Protalix BioTherapeutics’ AIR DNase (alidornase alfa), developed to make mucus in the lungs of cystic fibrosis (CF) patients less sticky, showed remarkably good results in an early analysis of a small, proof-of-concept Phase 2 trial (NCT02722122).
The inhaled drug is a DNase, an enzyme that works to chop up DNA present in the mucus of CF patients. AIR DNase is a chemically altered enzyme that is harvested from plant cells.
The trial specifically enrolled only patients who had previously been treated with Pulmozyme (dornase alpha). All stopped using Pulmozyme two weeks before the 28-day study. In total, the trial has enrolled 15 people and the current analysis included the first 13 who completed the study.
Comparing trial data so far with reported data on a currently approved CFTR modulator, the new drug showed larger improvements in lung function, the company announced in a press release. The effects of the two modulators were not directly compared in this study, and Protalix did not identify which CFTR modulator it was referring to in these data comparisons.
Lung function was measured by percent predicted forced expiratory volume in one second (ppFEV1), which increased by 4.1 points from study start among the 13 patients. In comparison, the approved CFTR modulator reported improved lung function of 2.5 points in the clinical trial that formed the basis of its regulatory approval, a result achieved while 75 percent of patients were also treated with Pulmozyme.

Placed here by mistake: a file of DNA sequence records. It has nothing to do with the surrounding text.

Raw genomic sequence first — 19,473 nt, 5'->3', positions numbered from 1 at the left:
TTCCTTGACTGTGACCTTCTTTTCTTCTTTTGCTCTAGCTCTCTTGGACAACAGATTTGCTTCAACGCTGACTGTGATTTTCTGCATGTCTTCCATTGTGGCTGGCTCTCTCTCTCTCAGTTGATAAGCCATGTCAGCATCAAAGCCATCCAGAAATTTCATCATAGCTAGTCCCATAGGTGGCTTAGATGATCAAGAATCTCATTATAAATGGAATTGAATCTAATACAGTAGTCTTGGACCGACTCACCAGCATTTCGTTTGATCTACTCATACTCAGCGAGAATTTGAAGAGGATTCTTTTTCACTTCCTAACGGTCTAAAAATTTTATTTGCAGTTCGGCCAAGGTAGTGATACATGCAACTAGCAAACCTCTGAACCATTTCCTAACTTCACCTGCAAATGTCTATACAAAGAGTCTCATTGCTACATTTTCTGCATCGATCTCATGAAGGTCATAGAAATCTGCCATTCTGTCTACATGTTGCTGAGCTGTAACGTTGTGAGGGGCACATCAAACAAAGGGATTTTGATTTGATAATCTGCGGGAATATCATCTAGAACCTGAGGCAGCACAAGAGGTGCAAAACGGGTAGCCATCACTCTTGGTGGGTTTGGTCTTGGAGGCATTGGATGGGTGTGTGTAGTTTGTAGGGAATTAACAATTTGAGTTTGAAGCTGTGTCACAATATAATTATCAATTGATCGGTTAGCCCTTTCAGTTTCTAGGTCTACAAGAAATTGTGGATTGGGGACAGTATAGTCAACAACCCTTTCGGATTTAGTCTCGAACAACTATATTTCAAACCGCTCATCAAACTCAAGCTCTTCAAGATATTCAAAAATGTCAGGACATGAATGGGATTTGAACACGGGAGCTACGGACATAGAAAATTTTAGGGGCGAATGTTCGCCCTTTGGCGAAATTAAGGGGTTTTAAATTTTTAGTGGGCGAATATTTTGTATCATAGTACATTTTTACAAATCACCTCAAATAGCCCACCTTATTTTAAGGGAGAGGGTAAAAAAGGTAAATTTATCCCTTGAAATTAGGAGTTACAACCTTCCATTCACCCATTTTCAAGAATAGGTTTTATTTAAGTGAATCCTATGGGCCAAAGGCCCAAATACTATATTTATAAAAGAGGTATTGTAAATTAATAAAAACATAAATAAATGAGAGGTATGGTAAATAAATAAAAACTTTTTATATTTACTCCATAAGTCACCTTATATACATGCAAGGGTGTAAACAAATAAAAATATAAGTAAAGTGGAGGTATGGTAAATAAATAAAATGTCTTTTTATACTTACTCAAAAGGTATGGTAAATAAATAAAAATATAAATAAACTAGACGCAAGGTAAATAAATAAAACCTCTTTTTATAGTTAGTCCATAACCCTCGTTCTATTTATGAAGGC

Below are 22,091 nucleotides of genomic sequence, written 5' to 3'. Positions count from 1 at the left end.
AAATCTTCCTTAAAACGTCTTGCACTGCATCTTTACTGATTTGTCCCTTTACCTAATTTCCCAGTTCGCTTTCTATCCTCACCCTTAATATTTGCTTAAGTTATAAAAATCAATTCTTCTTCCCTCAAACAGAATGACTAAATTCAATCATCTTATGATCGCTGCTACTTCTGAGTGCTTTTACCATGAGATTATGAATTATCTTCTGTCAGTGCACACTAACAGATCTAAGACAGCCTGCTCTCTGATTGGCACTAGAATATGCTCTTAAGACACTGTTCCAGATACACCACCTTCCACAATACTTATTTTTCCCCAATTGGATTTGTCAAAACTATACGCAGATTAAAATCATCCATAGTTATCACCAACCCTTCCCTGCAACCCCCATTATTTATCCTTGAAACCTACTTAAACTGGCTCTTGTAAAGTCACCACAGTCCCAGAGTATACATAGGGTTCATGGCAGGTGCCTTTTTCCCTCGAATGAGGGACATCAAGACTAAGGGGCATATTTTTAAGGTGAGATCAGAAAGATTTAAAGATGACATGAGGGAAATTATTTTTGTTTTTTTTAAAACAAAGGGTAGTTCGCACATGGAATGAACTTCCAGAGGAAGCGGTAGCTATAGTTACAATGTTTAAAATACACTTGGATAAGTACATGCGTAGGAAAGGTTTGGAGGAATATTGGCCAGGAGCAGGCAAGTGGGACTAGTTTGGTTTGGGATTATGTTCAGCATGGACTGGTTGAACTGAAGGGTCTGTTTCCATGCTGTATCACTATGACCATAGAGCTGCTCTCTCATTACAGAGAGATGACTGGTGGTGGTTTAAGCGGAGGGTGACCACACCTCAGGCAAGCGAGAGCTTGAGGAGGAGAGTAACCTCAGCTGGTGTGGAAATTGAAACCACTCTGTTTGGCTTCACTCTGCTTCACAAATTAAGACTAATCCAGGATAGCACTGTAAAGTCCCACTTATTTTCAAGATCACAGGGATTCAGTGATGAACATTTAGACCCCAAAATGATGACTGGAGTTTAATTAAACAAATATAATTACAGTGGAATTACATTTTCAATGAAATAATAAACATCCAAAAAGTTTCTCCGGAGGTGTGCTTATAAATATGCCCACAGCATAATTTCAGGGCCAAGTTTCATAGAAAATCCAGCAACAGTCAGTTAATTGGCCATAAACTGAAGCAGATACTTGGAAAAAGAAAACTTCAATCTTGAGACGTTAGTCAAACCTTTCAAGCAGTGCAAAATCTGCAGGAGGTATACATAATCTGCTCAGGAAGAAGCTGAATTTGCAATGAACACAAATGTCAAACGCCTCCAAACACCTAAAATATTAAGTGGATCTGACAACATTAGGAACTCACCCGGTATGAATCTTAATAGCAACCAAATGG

Researchers also analyzed the DNA content of the mucus in about half the patients, and reported around 60 percent less DNA evident after treatment. The visco-elasticity, or thickness, of the mucus was reduced by 90 percent.
Protalix also pointed out that its AIR DNase is designed to treat all CF patients, regardless of underlying mutation.
“We are enthusiastic about the data generated in this trial as we were able to see meaningful improvements in efficacy in a way that have not been reported for a long time in the challenging CF space,” Moshe Manor, Protalix’s president and CEO, said in the release. “We are looking forward to reporting full results from the study before the end of the first quarter of 2017.”
Patients in the trial did not experience any serious adverse events, with those noted described as mild and brief.
“Although the study was performed on a small number of patients, the data is very encouraging since it shows clinically meaningful results,” said Eitan Kerem, a professor and chairman of Pediatrics, and head of The Cystic Fibrosis Center at Hadassah University Hospital in Israel. “I look forward to following the results of upcoming trials of alidornase alfa. If the data continues to be as positive, clearly alidornase alfa will be a key treatment for all CF patients.”
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